In 1721 Russian troops win the Northern War, and Russian borders move to Finland. The country needs no more cannons and bullets. Many skilled workers leave the plant and move to Yekaterinburg, and the plant switches to production of tin, nails, fountain pipes, anchors and wire for numerous building sites of Saint Petersburg and the Baltic Navy. In 1734 the Petrovsky plant is officially closed, and life in the neighboring village stops for many years. When Russia starts war against Turkey, demand for different types of weapon boosts again. The Empress’s order, signed in 1772, launches construction works, and in May 1773 the plant is founded again. Following June is notable for the first cannon tests. Soon the Petrovsky plant becomes the leading Russian enterprise in technical equipment, technology and production quality. After the plant construction is finished, the settlement gains the status of the town – the Empress Ekaterina II signs an appropriate order on March 21, 1777. Regional authorities beg the Empress to allow calling the plant “Petrovsky”, however, great Empress refuses and wants it to be called “Alexandrovsky”. In 19th century the Alexandrovsky plant is the most important provider of military equipment for the Russian army and navy in Russia. Ship caravans deliver cannons and bullets to Saint Petersburg, Kronshtadt, and Baltic states. More weapons travel to Volga and are delivered to the Black Sea. Talents of Petrozavodsk produce such rare item as vapour machines and complex tools. They created machines for making golden coins. Other interesting products are ornamental castings.

      In 1784 the city of Petrozavodsk becomes the centre of Olonetsky region. However, the city is far from flourishing. Population hardly reaches three thousand people, and 400 wooden houses look more like countryside, rather than a town. Only six town houses are made of stone. Population feeds by fishing, agriculture, simple crafts and trades. Petrozavodsk develops together with the Alexandrovsky plant, and new stone houses for officials and mining engineers appear on higher bank of river Lososinka in the middle of 19th century. Centre of trades moves to the stone guest house, built on the Kruglaya (“Round”) Square, where houses of rich citizens, noblemen and merchants are also erected. Plant workers dwell in dormitories on the Zavodskaya (“Plant”) Square, and those, who boasted good behaviour, are allowed to build a wooden house in a special district of Petrozavodsk Such houses look all the same – wooden, one-storey buildings with two windows and a small garden for keeping goats and poultry. The forest starts behind the fence till the end  of 19th century. Citizens often go to the forest to collect mushrooms and berries, and sometimes shoot game. Passenger ship line connects Petrozavodsk and Saint Petersburg in 1860, and telegraphy appears in the city in 1870. Telephone station with 50 numbers is built in Petrozavodsk in the beginning of 20th century, and railroad pierces the city in 1916, going northwards to Murmansk.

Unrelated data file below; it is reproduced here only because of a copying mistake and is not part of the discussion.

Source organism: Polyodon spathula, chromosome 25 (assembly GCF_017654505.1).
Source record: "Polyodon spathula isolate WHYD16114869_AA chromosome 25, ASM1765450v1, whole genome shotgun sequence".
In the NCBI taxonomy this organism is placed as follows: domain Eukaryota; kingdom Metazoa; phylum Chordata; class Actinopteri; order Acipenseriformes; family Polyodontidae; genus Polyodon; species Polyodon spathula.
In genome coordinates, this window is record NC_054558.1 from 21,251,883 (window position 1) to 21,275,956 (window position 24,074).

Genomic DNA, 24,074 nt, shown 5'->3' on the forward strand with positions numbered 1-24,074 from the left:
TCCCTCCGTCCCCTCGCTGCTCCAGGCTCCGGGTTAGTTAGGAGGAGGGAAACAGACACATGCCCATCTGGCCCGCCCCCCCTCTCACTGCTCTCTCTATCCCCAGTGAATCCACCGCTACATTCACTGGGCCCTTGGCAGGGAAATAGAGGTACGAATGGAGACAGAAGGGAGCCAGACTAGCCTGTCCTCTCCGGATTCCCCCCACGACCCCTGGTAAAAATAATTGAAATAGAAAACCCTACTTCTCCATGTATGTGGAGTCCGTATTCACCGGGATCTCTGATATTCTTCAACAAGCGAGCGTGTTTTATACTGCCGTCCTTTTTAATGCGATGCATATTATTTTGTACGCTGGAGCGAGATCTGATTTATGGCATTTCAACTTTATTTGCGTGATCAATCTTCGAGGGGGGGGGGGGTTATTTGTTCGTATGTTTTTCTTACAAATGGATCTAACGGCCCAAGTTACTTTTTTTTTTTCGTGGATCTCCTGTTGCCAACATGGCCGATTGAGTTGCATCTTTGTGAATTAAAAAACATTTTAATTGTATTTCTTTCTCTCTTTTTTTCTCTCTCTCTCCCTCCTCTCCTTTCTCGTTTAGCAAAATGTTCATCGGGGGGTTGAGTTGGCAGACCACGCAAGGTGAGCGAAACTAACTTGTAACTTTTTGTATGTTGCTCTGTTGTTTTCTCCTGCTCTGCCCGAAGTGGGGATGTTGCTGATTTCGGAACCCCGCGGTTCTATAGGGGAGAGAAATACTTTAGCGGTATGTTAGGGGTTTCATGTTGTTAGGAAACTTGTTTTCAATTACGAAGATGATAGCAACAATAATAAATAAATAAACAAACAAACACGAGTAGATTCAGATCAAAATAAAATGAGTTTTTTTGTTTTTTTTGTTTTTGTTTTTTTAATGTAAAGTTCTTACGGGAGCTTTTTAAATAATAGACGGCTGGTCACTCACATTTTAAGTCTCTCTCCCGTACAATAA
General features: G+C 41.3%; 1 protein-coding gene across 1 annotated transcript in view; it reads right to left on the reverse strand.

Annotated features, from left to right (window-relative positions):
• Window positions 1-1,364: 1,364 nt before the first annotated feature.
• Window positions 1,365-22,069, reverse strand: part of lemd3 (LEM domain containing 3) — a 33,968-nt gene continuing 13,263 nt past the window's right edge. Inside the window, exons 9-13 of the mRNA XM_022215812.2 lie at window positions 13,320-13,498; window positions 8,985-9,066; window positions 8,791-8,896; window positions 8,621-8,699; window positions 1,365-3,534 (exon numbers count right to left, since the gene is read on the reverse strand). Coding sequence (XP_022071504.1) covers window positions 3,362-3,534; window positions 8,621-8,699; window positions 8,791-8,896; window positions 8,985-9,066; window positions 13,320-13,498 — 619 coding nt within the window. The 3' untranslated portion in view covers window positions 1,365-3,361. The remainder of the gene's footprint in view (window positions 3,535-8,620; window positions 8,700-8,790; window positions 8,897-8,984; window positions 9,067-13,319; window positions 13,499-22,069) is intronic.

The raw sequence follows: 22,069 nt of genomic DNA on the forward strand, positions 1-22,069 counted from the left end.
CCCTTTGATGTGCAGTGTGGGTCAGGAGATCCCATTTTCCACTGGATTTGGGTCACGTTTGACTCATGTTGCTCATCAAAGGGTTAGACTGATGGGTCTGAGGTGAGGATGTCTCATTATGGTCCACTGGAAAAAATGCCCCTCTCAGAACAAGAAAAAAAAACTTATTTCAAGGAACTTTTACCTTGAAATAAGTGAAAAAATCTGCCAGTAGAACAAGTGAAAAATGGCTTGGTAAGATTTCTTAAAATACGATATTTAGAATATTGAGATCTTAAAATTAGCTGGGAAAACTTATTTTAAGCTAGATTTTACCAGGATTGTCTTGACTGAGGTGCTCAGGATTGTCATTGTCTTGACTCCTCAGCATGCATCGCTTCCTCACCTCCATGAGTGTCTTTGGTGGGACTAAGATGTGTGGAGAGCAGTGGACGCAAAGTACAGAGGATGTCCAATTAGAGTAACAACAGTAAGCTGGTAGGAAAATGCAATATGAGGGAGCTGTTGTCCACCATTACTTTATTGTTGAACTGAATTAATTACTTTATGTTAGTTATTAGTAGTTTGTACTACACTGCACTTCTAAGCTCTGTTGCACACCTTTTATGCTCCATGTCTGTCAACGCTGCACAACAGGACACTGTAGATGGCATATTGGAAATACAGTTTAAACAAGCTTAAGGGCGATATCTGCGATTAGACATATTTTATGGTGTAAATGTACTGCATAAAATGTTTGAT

In 20th century Petrozavodsk is the cultural centre of the region. The city hosts various educational institutions – separate schools for men and women, religious school, plant school, crafts school, school of medicine and private institutions. Public library starts its enlightenment activities in 1860. Regional newspaper is born in 1838 and keeps local population informed about accidents, public events and housekeeping. Citizens take part in amateur theatre plays and concerts. During reign of communists Petrozavodsk becomes an exile site for those arrested for political reasons. World War II brings changes, and Germans occupy the city and rename it. Fights for city release are cruel, and Petrozavodsk is nearly destroyed during them. After the war ends, the city is rebuilt and becomes a beautiful capital of the Republic of Karelia. Today Petrozavodsk is a cultural, tourist, science and industrial centre of the region. Moreover, it is the largest city in Karelia. The city hosts many educational, science and research institutions, as well as several theatres, Music Hall, museums and exhibitions.


Author: Anna Dorozhkina